Federal Trade Commission (FTC)

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Two years into the Trump Administration and:

  • The Consumer Product Safety Commission finally has a Republican majority,
  • the Department of Transportation has released its 3.0 guidance on autonomous vehicles,
  • NIST has published a 375 page recommendation on medical

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The FTC’s Consumer Protection Division has long targeted advertisements for “work-at-home,” business and investment opportunities that exaggerate the earning potential and downplay risks. Recently, the FTC announced that it filed a complaint against four individuals doing business as “Bitcoin Funding Team” in the U.S. District Court for the Southern District of Florida for deceptively advertising a cryptocurrency scheme that promised consumers that they could turn a cryptocurrency payment of approximately $100 into $80,000 in monthly income. Specifically, the complaint alleges two counts: 1) that Defendants’ representations that the programs are structured to operate as bona fide money-making opportunities are false or misleading and violate Section 5(a) of the FTC Act, and 2) that Defendants’ representations that consumers who participate in the programs are likely to earn substantial income are also false or misleading, violating Section 5(a). On March 16th, the Commission secured a temporary restraining order against, and froze the assets of pending trial, the defendants it alleges who were operating and promoting cryptocurrency pyramid schemes.


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The National Advertising Division, referred Pharmavite, LLC to the Federal Trade Commission after the company refused to comply with NAD’s recommendations that it discontinue its claim that its NatureMade Omega 3 Xtra Blend dietary supplement has “Nearly 4X Better Absorption* *than standard fish oil concentrate.”

To substantiate its “Nearly 4X Better Absorption” claim, Pharmavite relied on a study that compared the absorption of 630 mg and 1680 mg doses of EPA/DHA omega 3 fatty acids manufactured with and without a self-microemulsifying drug delivery system (SMEDS). The study determined that the absorption of EPA/DHA manufactured with SMEDS was better than the absorption rate of standard fish oil (manufactured without SMEDS) for the two doses of EPA/DHA. The study concluded that there was a 6.2 differential for a 630 mg dose and a 9.6 differential for a 1680 mg dose.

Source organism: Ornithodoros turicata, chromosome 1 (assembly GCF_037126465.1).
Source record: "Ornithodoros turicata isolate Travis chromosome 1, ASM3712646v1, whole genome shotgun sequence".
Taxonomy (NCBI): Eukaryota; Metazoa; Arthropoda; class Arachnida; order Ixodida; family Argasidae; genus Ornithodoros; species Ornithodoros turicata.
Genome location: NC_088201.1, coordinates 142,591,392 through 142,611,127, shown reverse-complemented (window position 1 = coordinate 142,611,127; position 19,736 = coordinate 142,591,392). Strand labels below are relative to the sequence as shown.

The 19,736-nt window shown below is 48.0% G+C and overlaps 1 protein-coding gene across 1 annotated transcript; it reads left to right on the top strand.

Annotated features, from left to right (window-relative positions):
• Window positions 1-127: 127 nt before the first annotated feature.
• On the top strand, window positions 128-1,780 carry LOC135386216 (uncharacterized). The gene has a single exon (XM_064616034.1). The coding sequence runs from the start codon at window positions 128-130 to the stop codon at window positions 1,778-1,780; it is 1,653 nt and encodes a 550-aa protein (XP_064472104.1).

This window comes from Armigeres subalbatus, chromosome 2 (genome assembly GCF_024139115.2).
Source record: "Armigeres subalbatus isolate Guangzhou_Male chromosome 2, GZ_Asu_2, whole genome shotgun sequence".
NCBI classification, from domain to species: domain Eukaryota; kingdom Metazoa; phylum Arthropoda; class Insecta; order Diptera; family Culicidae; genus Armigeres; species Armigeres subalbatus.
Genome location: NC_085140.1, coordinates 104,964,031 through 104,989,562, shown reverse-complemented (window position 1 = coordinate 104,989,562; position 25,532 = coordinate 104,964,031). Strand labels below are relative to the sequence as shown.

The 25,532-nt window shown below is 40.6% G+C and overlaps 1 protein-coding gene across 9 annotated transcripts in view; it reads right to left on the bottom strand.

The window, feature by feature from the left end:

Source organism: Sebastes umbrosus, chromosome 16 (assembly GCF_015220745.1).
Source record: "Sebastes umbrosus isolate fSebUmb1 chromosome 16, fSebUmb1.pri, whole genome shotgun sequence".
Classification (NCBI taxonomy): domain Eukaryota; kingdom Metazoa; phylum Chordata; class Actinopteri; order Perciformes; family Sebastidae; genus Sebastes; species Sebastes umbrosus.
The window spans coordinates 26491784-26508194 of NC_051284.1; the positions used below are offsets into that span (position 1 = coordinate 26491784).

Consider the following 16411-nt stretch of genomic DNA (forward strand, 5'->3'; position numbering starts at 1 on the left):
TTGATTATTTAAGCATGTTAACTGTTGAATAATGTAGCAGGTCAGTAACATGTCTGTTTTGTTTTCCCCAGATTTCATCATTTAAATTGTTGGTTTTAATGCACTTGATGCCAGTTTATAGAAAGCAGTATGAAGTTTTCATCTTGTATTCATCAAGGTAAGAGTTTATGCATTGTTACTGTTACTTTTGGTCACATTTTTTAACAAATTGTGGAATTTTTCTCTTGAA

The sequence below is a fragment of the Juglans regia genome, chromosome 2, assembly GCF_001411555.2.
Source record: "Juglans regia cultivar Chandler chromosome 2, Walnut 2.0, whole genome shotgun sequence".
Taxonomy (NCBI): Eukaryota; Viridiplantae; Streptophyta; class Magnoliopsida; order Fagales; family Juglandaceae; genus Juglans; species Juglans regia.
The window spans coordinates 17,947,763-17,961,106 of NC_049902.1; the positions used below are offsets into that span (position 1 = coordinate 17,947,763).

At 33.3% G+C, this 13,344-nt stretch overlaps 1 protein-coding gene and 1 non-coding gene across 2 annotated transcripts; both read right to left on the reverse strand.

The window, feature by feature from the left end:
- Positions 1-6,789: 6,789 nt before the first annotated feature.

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On January 8, 2018, the FTC announced settlement of its first connected toy case with VTech Electronics Ltd (“VTech”) for violating the Children’s Online Privacy Protection Act (COPPA) Rules by failing to properly collect and protect personal information about and from children and violating the FTC Act by misrepresenting its security practices. In addition to paying a $650,000 civil penalty, VTech agreed to comply with COPPA, implement and maintain a comprehensive information security program with regular third-party security audits for the next twenty years, and not misrepresent its privacy and data security practices.

The settlement comes more than two years after VTech learned that a hacker had gained remote access to databases for its interactive electronic learning products (ELPs), including for its Kid Connect chat application, in what was described at the time as the largest known hack targeting children. According to the FTC’s Complaint, the hacker accessed VTech’s databases “by exploiting commonly known and reasonably foreseeable vulnerabilities,” and VTech was unaware of the intrusion until it was informed by a reporter.


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Online dating company eHarmony will pay more than $2 million to settle a consumer protection lawsuit brought by four California counties and the city of Santa Monica. In total, the company will pay up to $1 million to California customers who enrolled in eHarmony’s automatic subscription program between March 10, 2012 and December 13, 2016

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Subscription services for everything from food delivery to beauty products to exercise gear have grown exponentially in the past five years. Such services require consumers to enroll in a program to purchase goods on a consistent basis. They typically automatically renew, often on a monthly basis, and require customers wishing to cancel to take affirmative steps to avoid being charged. Marketers know that consumers often fail to take steps to cancel timely, which only benefits the marketers’ bottom lines.

With the explosion of subscription business models, consumer complaints have skyrocketed as well, with consumers complaining that the terms of the negative option offer – an offer that interprets a consumer’s failure to take an affirmative action as an agreement to be charged – were not clearly explained. For example, consumers have complained that were not told they would be charged each month, were not adequately reminded of how to “skip” being charged each month, that prepaid credits expire without notice, and that it can be difficult to cancel. Thus, subscription businesses have faced increasing regulatory scrutiny and all advertisers that offer products or services that automatically renew should pay close attention.